Set one fish filet on each of the lemons, set 2 clams, 2 shrimp, and 2 scallops, and 2 cherry tomatoes around the fish. Top with 2 thyme sprigs.

Shake the wine sauce to combine and pour a quarter over each fish and top with a one piece of the butter.

Crimp each packet and cook in the preheated oven for 15 minutes.

Serve in the package and let each dinner open. The aromatic steam is part of the experience.

Notes

Folding the Parchment Packets

4 half-sheet parchment sheets (16 ½” x 12 ¼”)
Scissors
Large baking tray

Fold the parchment in half and trim to a 15″ x 12″ rectangle. Draw a half heart shape on each and cut with scissors.

Open and lay the ingredients in the center, fold the paper over and crimp.

Crimping the Packet

Start at the top of the packet and fold ½-inch over and crease well. Continue making ½-inch folds with a firm crease until you reach the bottom point. Crimp and tuck final pleat under the packet.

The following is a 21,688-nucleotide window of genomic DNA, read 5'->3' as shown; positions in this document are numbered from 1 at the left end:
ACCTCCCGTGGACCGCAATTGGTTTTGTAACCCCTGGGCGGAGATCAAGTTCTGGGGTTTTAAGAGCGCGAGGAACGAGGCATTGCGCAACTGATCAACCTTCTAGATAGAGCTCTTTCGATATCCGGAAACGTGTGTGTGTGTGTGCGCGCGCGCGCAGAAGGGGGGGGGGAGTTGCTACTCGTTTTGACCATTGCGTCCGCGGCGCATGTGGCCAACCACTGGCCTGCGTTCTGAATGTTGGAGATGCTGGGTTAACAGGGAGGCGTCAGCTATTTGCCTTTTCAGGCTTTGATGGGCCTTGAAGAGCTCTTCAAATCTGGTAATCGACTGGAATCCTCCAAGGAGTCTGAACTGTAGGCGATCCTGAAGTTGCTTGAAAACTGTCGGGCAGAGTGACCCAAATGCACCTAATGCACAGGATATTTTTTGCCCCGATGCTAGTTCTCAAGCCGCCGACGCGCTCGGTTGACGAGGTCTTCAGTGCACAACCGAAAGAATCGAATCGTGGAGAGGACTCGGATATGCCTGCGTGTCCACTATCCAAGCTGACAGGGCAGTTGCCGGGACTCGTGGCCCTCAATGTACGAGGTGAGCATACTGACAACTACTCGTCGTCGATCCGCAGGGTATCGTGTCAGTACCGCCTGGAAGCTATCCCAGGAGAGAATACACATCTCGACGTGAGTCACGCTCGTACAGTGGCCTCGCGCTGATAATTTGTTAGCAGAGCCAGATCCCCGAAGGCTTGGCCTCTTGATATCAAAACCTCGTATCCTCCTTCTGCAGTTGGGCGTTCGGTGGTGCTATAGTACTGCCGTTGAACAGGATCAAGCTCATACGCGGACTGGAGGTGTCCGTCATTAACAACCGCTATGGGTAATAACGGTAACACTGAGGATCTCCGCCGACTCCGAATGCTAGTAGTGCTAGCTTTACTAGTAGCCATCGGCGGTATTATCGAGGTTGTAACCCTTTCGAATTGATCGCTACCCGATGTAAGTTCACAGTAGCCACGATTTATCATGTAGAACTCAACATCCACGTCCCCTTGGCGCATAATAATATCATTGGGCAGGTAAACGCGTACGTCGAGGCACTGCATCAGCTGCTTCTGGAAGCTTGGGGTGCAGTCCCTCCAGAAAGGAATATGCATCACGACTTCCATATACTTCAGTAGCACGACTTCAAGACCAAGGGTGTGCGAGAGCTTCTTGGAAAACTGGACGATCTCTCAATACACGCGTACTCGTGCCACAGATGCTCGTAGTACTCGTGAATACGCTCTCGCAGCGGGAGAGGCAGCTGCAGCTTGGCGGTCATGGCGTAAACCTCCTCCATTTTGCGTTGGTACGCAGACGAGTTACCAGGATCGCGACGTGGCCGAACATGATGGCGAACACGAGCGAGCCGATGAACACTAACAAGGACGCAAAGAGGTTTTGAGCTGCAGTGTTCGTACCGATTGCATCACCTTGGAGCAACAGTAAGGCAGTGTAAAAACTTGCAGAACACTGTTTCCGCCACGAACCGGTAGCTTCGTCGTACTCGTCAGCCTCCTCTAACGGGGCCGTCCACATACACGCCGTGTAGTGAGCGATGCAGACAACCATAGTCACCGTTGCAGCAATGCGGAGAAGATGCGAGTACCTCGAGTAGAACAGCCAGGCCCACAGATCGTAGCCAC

The key to success is a tightly sealed packet to contain the steam.

Aluminum Foil Packets

Use either regular or heavy-duty foil that’s 20 inches wide. Pull 4 sheets that are 20 inches long.

Fold in half, open and place the food in the center of one side. Fold over and square off the side by folding the edge. Turn and fold each end, pressing hard to seal tightly.

The advantages of foil is the ease of creating a secure seal and if you open the packet and the food isn’t cooked through, it reseals easily.

Cooking Sunny-Side Up Eggs

sunny-side up eggs

I love a sunny-side up egg. The problem is that not many people cook them right. I want a sunshine yellow runny egg yolk, but I don’t want uncooked egg white on the top. Here’s my secret to cooking sunny-side up eggs!